"Penny for 'em?"

Trainee Detective Constable Jack Meadows looked up at the woman smiling at him from across the bar. This was his first time in this pub, it wasn't his usual type of place if he was honest, but he had felt like going somewhere off the beaten track.

He looked down at his whisky, his third in the past hour. "I was just thinking I needed another drink."

"Putting them away tonight, aren't you?" Her tone was friendly, inquisitive.

Jack smiled and nearly said something about how drinking was considered compulsory in his job, but then found that he didn't want to talk about the police tonight. The barmaid obviously sensed his hesitation, as she tactfully turned away and began pouring his drink. Jack watched her as she did so, taking in her appearance for the first time tonight. She was blonde, slim, probably a few years younger than him. Early twenties at most. He tore his eyes away; he had to remember he had a girlfriend waiting for him back home. Not girlfriend - fiancee. He would call Laura on the phone as soon as he got back to his flat.

He'd been in London for six months now, seconded to the Met as part of his CID training. As soon as he passed his exams, he would be returning to Yorkshire. City life, city policing, just wasn't for him. He felt out of his depth and out of touch with his colleagues.

The barmaid put his drink in front of him and took his cash. He waved away her offer of change, feeling he had been rude to her moments earlier. "Have one yourself."

"Thanks, don't mind if I do." Smiling at him again, she poured herself a white wine then turned away to laugh at something another customer was saying. The pub had emptied gradually so there were only a few people left.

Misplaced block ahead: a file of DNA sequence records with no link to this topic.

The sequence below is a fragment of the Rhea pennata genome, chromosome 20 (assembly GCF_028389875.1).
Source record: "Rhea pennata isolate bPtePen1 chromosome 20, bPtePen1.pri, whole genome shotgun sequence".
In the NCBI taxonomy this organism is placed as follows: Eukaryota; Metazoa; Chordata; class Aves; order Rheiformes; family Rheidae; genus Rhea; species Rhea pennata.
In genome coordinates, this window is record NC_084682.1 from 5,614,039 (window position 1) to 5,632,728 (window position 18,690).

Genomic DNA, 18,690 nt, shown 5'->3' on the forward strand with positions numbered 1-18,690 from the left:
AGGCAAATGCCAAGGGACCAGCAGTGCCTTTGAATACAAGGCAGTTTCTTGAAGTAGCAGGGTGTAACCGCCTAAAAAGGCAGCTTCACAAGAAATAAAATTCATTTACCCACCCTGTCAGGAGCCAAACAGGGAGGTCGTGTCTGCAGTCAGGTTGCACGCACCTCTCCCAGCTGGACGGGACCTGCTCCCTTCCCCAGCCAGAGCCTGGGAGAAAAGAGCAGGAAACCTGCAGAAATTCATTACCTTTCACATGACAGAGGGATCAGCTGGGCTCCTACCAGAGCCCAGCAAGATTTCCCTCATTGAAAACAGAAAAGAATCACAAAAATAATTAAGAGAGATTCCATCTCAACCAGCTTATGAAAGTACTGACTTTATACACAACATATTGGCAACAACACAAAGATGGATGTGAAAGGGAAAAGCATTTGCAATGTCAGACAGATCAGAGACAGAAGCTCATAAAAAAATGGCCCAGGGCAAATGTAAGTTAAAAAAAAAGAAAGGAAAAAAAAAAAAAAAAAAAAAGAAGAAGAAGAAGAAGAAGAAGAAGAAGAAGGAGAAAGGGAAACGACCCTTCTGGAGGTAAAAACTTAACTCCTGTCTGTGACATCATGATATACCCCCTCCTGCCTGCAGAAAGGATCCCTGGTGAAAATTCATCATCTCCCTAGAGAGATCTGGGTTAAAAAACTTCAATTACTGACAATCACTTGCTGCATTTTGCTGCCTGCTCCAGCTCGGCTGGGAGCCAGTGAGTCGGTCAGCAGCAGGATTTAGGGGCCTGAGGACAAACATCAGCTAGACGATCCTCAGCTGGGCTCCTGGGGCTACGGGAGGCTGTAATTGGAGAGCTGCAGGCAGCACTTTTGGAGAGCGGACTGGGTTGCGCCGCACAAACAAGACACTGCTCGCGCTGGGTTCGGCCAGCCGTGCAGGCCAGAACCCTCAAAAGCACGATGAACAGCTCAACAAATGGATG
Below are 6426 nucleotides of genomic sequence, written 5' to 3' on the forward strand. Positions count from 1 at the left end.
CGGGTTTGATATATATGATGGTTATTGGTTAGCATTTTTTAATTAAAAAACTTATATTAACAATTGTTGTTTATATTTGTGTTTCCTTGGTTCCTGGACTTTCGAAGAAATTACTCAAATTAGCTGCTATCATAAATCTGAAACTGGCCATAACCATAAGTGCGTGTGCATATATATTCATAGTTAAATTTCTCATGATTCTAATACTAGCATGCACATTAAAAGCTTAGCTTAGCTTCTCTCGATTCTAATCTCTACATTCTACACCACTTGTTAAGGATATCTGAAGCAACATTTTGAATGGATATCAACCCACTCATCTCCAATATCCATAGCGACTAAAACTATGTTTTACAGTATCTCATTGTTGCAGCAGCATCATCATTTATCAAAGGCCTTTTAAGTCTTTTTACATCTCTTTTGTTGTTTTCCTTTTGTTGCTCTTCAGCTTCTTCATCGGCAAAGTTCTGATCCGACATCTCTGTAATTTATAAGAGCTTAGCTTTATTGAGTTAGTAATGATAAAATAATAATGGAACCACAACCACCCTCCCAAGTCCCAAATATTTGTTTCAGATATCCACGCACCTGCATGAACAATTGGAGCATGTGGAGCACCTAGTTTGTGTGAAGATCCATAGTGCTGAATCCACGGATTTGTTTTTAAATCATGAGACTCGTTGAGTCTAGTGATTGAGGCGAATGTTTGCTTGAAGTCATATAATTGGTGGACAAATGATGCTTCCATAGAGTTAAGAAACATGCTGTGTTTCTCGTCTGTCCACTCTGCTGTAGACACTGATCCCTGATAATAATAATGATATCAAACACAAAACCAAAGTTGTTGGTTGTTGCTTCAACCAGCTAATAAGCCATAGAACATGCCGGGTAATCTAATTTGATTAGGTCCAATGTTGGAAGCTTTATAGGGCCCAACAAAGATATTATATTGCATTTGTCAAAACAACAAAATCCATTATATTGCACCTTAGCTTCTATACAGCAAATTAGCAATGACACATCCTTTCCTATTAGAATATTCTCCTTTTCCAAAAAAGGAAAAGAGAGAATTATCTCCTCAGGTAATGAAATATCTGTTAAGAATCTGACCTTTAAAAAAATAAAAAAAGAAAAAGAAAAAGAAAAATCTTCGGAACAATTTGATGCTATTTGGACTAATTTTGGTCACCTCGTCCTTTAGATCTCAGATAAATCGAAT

"You're not from round here, are you?" she asked when she rejoined him. Apparently his accent was still strong, although he'd spent months trying to tone it down.

"No," he said. "I'm here for work. It's just temporary." He didn't offer any further details and she didn't ask for them.

"What's your name?" she asked instead.

He looked at her and, encouraged by the alcohol he had so far consumed, found himself lying "John. What's yours?"


"Pleased to meet you." He looked down at his drink again, wondering what he was doing. Rita left the bar briefly as a fight broke out between the three other men in the pub; they were the only other punters left now.

"That's enough out of you, sunshine." One of the men was getting rowdy, leering at Rita; she stood her ground as Jack put his drink down, ready to step in. "It's chucking out time," Rita announced loudly as she steered the drunk man towards the door. Once he was outside, she shut the door and bolted it behind him. Returning to the bar, she took a large swig of wine.

"You get that a lot?" Jack asked, nodding towards the door.

"Part of the job." She shrugged, unconcerned. "Fancy another?"

"Thought you were closing?"

"Call it a lock-in." She smiled impishly again. God, that smile.

They ended up drinking together for another hour, talking without really giving much away about each other. They lapsed into companionable silence before she went to take care of the night's takings. After that he helped her lock up and offered to walk her home as she pulled her coat on. By that point he knew he wasn't going to call Laura tonight.

She lived in a flat half the size of his own, a one-bedroom that was ten minutes down the road from the pub. Once they got back she stood on the doorstep. "Thanks for keeping me company tonight."

"You're welcome." He hadn't realised how lonely he had been lately until spending the evening in her company.

"Come in for a coffee?"

He met her eyes and thought of the reasons why he shouldn't be doing this. He thought of Laura and the fact that he had to be back in work tomorrow. He nodded and let her lead him inside.


When Jack woke the next morning Rita was still sleeping, blonde hair spilled out across the pillow. He checked his watch which was lying on the table next to the bed: it was 5.30.

He'd always been an early riser. As the woman beside him continued to slumber, he got up and dressed quickly, planning to shower when he got home. He took one last look at Rita, feeling guilt and a kind of affection in equal measure. He shut the door quietly as he left and vowed never to go back to that pub again.